There's become such a similarity to the roles that Ashley Judd has been taking for herself in recent movies that at first glance her character in Twisted may seem like another "woman in jeopardy" part for the actress. But I was happy to see that this movie gave her a little more to do than simply be stalked by a serial killer. Twisted is different because Ashley's character may actually be the killer. Sure, it has a "TV Movie of the Week" ring to it, but the film does have a guilty pleasure feeling to it that makes it fun to watch – even if you're not likely to take much away from the viewing.
Judd stars as San Francisco cop Jessica Sheppard, who has just been promoted to inspector on the homicide unit. Her boss and her mentor is Police Commissioner John Mills (Samuel L. Jackson), who raised Jessica following the murder/suicide of her mother and father when she was a young girl. Also thrown into the mix is Mike Delmarco (Andy Garcia), Jessica's new partner in homicide; as well as police psychologist Dr. Melvin Frank (David Strathairn), whom Jessica is assigned to meet with because of taking out her aggressiveness on a criminal during her most recent arrest.
Not long after getting her promotion to homicide, dead bodies start showing up all over San Francisco. The connection to Jessica is that she has had one-night-stands with each of the victims. She's also suffering from blackouts that always seem to happen the night of each murder. Is she guilty? Is she innocent? Viewers will get plenty of hints pointing both ways – and plenty of suspects and red herrings from director Philip Kaufman so that it seems everyone involved in Jessica's daily life just might be the real killer.
We've seen similar "guessing game" thrillers in the past, but I'll give Twisted credit where credit is due. I'm usually good at figuring out "who done it" about 20-mintues in to these types of movies, and I was totally surprised at the resolution to the mystery here. Now, that doesn't mean you won't guess right – but I think it is an indication that the makers of this movie did do a pretty good job of not giving too many clues away in the process of telling their story.
Still, once you know what happens to these characters, this isn't a movie that has a lot of "replay" value to it. While all the actors do a fine job, there's no one in the cast that hasn't given a better performance elsewhere and we never really get to find out much about the other people in Jessica's life (Andy Garcia's character, in particular, seems to just service the plot rather than being well-rounded).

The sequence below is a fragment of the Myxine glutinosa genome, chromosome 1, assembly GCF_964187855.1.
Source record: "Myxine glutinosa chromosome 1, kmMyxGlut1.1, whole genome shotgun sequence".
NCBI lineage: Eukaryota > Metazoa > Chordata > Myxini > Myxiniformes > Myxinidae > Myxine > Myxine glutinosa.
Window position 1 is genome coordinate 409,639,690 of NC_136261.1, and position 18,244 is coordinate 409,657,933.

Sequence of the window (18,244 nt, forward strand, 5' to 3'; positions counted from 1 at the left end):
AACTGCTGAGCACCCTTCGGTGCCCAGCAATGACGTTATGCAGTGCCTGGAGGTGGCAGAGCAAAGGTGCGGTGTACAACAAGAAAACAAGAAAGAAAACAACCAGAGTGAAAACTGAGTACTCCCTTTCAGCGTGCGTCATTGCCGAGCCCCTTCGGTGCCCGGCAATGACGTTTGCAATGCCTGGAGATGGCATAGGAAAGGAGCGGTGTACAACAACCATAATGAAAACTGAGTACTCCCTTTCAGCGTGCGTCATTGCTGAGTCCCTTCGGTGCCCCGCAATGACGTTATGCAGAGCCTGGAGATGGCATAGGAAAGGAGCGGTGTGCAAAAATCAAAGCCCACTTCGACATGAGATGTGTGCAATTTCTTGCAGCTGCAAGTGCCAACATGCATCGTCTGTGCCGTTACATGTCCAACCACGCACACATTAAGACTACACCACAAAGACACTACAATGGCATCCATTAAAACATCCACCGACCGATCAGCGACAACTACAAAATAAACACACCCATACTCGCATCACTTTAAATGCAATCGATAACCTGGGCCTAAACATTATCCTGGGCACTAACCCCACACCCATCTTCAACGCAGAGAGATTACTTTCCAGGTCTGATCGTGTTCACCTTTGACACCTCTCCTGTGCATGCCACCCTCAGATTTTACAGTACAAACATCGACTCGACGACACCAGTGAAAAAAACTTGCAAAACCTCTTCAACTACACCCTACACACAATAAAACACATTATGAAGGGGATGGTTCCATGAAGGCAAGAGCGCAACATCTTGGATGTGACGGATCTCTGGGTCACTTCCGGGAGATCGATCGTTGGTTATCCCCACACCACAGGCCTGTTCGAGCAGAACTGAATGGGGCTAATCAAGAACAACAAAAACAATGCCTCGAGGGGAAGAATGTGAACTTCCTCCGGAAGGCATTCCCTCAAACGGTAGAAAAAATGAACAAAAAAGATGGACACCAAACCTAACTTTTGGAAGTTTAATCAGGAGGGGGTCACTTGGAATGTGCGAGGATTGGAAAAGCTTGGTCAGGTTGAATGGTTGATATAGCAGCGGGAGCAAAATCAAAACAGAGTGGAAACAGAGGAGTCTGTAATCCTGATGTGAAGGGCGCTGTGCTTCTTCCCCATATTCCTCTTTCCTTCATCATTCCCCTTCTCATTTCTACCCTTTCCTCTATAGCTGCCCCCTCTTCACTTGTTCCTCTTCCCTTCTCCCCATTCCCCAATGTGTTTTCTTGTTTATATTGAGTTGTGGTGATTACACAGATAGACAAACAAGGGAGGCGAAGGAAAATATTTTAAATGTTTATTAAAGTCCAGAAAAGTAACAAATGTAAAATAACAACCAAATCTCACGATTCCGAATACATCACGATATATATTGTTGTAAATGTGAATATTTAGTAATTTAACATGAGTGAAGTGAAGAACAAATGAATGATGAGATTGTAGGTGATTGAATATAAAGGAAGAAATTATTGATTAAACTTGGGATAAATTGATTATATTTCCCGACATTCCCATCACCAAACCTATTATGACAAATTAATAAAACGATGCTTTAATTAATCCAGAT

Ultimately, Twisted has the viewing appeal of junk food. You know it's not good for you and that you're going to regret it later – but darn, it tastes pretty good going down.
The video was perhaps the biggest shock I had from watching this Paramount release. Although the picture is anamorphic widescreen, there seems to be a ton of grain on the print and a lack of overall sharpness. I didn't see Twisted in the theaters, so I don't know if this was the way the film was intended to look, but I was very unimpressed with what I saw here.
Audio options here include a 5.1 Track, a 2.0 Track and a 5.1 French Track. The 5.1 Track is about average for a DVD release. It's one of those where nothing in particular stands out about the audio, yet there are no noticeable glitches or problems with it, either. A decent, if unremarkable, job. Both English and Spanish subtitles are also available.
There are a good number of extras on this DVD, although I must say I found most of them to range from dull to average.
The Director's Commentary with Philip Kaufman is a so-so track, with more pauses than I would have liked, and far too much of it (I'd say about 50%) devoted to telling the viewer what the character is doing on-screen, rather than passing along interesting tidbits about the movie and its production.
The disc also includes 10 Deleted Scenes With Optional Director's Commentary, the majority of which are simply extended versions of scenes already in the movie. None of these scenes really add anything to the characterizations in the movie, and I have to admit that I didn't find any of these 10 scenes to be entertaining (which is, I suppose, why they were cut).
Three Featurettes have also been added to the DVD – one covering the way the movie tried to keep viewers in suspense; one covering the real-life law enforcement people who helped out with the movie; and one covering the use of San Francisco as a "character" in the film (something they did quite well, I might add).
A selection of Trailers rounds out the bonus features. All bonus material, by the way, is non-anamorphic.
THE BOTTOM LINE
Twisted isn't something you're going to want to add to your collection, but it is good enough for a rental. Overall, I felt the movie was much better than I thought it was going to be going into it, and it probably deserved a little more box office and a few better reviews when it was theatrically released. It's certainly worth one viewing, so go ahead and add it to your rental list.